Season 1 revealed a truly tragic backstory for Babcock, when viewers learned via flashback that she snapped and killed her mother and stepfather after spending years as a victim of sexual assault. Her attempts to escape her troubled life at home with them were thwarted, and even the brief moments of fun she had seemed to be spoiled by the people around her. Her connections that she formed with Richards and Sykes at Project NOAH appear genuine, but that doesn't mean she can't use those connections against them.

Babcock's focus has been more on Richards than Sykes or any other character, which makes more and more sense the more The Passage reveals about her from before she turned. In "You Are Not That Girl Anymore" -- which actually refers to a line spoken by Richards to Babcock in the present -- fans saw Richards and Babcock passing a few hours in a diner, bonding and sharing about themselves. Who could have guessed before this episode that Richards studied creative writing and was a fan of breakfast for dinner?

While Richards did eventually call for backup to bring Babcock back to NOAH after her escape attempt, it was clear that she was not the only one feeling a connection. She may not be the girl she was when they had their diner date of sorts anymore, but parts of that girl are left, and that could make her very dangerous. Then again, it could make her a very valuable ally. Maybe Richards should cool it with the death threats!

It's never easy to guess what's going on with Babcock, and Brianne Howey has been tasked with portraying a number of different versions of the character. There's flashback Babcock, mindscape Babcock, veiny viral Babcock. Maybe flash-forward Babcock is next! Howey explained the process of bringing such a multi-faceted character to life on the small screen:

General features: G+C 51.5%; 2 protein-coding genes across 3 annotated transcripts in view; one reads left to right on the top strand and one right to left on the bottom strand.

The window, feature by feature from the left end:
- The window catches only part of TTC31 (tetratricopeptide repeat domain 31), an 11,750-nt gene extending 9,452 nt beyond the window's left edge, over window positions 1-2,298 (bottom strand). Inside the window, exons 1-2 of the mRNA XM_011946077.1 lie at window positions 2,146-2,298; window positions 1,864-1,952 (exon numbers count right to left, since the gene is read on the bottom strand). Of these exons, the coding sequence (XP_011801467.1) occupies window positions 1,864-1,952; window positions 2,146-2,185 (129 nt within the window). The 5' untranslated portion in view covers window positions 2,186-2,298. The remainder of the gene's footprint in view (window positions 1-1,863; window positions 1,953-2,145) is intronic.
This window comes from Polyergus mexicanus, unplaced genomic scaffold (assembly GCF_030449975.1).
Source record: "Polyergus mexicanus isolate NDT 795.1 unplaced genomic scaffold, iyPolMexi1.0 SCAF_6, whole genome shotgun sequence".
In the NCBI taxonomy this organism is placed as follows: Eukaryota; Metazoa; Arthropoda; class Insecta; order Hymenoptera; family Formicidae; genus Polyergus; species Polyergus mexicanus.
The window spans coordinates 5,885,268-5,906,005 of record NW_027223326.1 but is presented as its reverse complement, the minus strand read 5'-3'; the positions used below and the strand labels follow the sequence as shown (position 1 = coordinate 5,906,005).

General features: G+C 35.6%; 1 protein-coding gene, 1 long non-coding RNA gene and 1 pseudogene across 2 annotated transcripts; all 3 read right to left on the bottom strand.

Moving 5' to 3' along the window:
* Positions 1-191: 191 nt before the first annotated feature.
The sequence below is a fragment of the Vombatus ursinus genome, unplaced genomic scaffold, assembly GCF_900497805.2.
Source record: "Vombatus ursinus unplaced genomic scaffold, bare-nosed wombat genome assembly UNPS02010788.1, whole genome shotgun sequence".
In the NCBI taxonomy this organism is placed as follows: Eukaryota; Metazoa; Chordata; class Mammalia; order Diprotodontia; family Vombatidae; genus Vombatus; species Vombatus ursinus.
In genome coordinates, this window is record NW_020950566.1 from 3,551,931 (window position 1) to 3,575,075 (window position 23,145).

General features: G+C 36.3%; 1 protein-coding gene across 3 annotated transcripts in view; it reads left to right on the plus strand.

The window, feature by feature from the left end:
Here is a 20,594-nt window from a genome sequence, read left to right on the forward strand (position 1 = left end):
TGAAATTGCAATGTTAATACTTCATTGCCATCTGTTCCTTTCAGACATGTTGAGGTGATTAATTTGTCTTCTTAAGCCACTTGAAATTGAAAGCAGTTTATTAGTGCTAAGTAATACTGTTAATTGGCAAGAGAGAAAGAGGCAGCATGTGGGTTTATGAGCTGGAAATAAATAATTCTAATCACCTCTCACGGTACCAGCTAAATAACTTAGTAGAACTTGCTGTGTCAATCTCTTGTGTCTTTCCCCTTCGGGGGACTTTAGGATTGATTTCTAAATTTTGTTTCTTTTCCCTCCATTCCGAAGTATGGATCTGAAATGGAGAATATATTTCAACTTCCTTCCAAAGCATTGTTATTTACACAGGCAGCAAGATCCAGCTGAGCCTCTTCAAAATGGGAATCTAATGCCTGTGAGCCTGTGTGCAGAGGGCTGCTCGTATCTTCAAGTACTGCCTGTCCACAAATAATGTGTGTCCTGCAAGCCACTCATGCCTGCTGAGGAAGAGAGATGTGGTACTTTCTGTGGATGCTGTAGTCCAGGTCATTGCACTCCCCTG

I think that definitely, looking back, one of the perks of the role as a whole, because it's so rare that you get to have in a way multiple personalities in one character, it keeps it really exciting. And it kind of keeps you on your toes because even I didn't know what to expect for each episode. I didn't know which side we were going to get to see more of, so it was so fun. With the flashbacks, we get to see all of her humanity and who she is as a human and what her hopes and dreams are. And then we kind of see her in Project NOAH, a little bit more subdued in a way, because they can't communicate once they've turned. But then we also get to see her kind of full-blown animalistic when she's feeding or angry.

If Fanning has anything to say about it, Babcock may be showing a lot more of that animalistic side now that the virals have broken out. Then again, Babcock doesn't need him imposing his will for her to get angry. She did kill two people before she turned, after all, although few viewers from home probably blame her after what those two people did to her.

Babcock is definitely a variable heading into the two-hour season finale, starting at 8 p.m. ET on Monday, March 11 on Fox. The official episode description reveals that Amy will face an impossible choice. To stop the virals' escape from Project NOAH, a dangerous explosion must be set off, but it could destroy Brad, Sykes, and the cure that Sykes finally managed to create in "You Are Not That Girl Anymore." After Amy makes the decision, unexpected alliances form, an absent character returns, and all must fight for their lives.

Will the unexpected alliances see some of the virals team up with the humans? Will Wolgast trust the likes of Richards and Sykes enough to work with them in the long term? Who will be the character -- or characters -- not to make it? We'll just have to wait and see. The Passage has not yet been renewed for Season 2, so fans can just cross their fingers, hope, and count down the days until the finale hits the airwaves on March 11.

Laura Hurley
Senior Content Producer

Laura turned a lifelong love of television into a valid reason to write and think about TV on a daily basis. She's not a doctor, lawyer, or detective, but watches a lot of them in primetime. CinemaBlend's resident expert and interviewer for One Chicago, the galaxy far, far away, and a variety of other primetime television. Will not time travel and can cite multiple TV shows to explain why. She does, however, want to believe that she can sneak references to The X-Files into daily conversation (and author bios).